Early Systems of Stereoscopic Filmmaking (pre-1952)
The earliest confirmed 3D film shown to a paying audience was The Power of Love, which premiered at the Ambassador Hotel Theater in Los Angeles on 27 September 1922. The camera rig was a product of the film's producer, Harry K. Fairall, and cinematographer Robert F. Elder. It was projected dual-strip in the red/green anaglyph format, making it both the earliest known film that utilized dual strip projection and the earliest known film in which anaglyph glasses were used. Whether Fairall used colored filters on the projection ports or whether he used tinted prints is unknown. After a preview for exhibitors and press in New York City, the film dropped out of sight, apparently not booked by exhibitors, and is now considered lost.
Early in December 1922, William Van Doren Kelley, inventor of the Prizma color system, cashed in on the growing interest in 3D films started by Fairall's demonstration and shot footage with a camera system of his own design. Kelley then struck a deal with Samuel "Roxy" Rothafel to premiere the first in his series of "Plasticon" shorts entitled Movies of the Future at the Rivoli Theater in New York City .
Also in December 1922, Laurens Hammond (later inventor of the Hammond organ) and William F. Cassidy unveiled their Teleview system. Teleview was the earliest alternate-frame sequencing form of film projection. Through the use of two interlocked projectors, alternating left/right frames were projected one after another in rapid succession. Synchronized viewers attached to the arm-rests of the seats in the theater open and closed at the same time, and took advantage of the viewer's persistence of vision, thereby creating a true stereoscopic image. The only theater known to have installed this system was the Selwyn Theater in New York. Only one show was ever produced for the system, a groups of shorts and the only Teleview feature The Man From M.A.R.S. (later re-released as Radio-Mania) on December 27, 1922 in New York City.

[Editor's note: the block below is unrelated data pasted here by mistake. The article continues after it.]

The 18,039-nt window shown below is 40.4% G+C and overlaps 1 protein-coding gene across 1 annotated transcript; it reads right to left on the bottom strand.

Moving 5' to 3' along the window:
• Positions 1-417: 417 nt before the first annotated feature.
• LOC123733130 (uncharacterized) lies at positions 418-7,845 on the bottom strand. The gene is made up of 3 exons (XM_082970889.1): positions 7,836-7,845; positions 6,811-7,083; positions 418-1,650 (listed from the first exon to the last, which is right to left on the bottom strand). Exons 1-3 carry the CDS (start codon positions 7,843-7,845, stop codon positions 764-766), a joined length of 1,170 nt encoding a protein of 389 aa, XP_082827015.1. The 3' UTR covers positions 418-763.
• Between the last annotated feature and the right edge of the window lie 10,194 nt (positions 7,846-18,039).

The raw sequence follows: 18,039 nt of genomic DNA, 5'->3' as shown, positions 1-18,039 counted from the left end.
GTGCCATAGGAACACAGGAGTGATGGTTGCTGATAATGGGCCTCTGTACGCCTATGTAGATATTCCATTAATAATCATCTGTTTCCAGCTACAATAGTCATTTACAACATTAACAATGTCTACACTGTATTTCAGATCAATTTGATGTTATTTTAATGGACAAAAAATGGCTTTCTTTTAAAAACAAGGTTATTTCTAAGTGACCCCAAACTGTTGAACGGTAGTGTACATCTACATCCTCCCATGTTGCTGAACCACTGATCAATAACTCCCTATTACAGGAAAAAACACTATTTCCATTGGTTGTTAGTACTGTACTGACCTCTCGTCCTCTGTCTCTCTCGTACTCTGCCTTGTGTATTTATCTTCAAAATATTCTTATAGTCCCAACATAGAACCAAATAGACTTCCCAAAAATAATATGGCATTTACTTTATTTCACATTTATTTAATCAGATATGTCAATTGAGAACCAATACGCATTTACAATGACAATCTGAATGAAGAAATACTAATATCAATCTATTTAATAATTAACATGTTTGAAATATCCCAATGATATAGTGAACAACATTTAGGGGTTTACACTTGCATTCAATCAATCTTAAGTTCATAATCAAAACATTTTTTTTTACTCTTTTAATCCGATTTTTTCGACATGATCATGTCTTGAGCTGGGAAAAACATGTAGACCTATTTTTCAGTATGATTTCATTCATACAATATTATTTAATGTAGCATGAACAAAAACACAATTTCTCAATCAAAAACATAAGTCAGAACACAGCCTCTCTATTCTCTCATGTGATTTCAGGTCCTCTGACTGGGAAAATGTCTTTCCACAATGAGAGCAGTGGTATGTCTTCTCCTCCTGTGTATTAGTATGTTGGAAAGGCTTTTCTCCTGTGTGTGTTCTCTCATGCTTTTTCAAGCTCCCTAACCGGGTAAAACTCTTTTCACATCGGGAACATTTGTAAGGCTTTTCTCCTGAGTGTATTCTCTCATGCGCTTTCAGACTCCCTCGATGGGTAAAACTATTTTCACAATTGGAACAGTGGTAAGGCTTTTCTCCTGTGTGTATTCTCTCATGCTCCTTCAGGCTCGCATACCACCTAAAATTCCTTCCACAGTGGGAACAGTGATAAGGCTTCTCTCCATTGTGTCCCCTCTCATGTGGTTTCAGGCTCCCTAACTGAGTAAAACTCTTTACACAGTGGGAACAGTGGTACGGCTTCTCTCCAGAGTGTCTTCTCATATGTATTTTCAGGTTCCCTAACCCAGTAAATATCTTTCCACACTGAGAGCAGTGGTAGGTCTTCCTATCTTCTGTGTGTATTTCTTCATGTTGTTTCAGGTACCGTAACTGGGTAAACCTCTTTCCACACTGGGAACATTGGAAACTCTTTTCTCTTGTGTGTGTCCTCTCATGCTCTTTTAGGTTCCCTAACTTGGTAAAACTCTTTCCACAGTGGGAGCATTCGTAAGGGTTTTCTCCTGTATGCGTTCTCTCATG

In 1922, Frederic Eugene Ives and Jacob Leventhal began releasing their first stereoscopic shorts made over a three-year period. The first film entitled, Plastigrams, which was distributed nationally by Educational Pictures in the red/blue anaglyph format. Ives and Leventhal then went on to produce the following stereoscopic shorts in the "Stereoscopiks Series" for Pathé Films in 1925: Zowie (April 10), Luna-cy! (May 18), The Run-Away Taxi (December 17) and Ouch (December 17). On 22 September 1924, Luna-cy! was re-released in the DeForest Phonofilm sound-on-film system.
The late 1920s to early 1930s saw little to no interest in stereoscopic pictures, largely due to the Great Depression. In Paris, Louis Lumiere shot footage with his stereoscopic camera in September 1933. The following March he premiered a remake of his 1895 film L'Arrivée du Train, this time in anaglyphic 3D, at a meeting of the French Academy of Science.
In 1936, Leventhal and John Norling were hired based on their test footage to film MGM's Audioscopiks series. The prints were by Technicolor in the red/green anaglyph format, and were narrated by Pete Smith. The first film, Audioscopiks, premiered January 11, 1936 and The New Audioscopiks premiered January 15, 1938. Audioscopiks was nominated for the Academy Award in the category Best Short Subject, Novelty in 1936.
With the success of the two Audioscopiks films, MGM produced one more short in anaglyph 3D, another Pete Smith Specialty called Third Dimensional Murder (1941). Unlike its predecessors, this short was shot with a studio-built camera rig. Prints were by Technicolor in red/blue anaglyph. The short is notable for being one of the few live-action appearances of the Frankenstein Monster as conceived by Jack Pierce for Universal Studios outside of their company.
While many of these films were printed by color systems, none of them was actually in color, and the use of the color printing was only to achieve an anaglyph effect.
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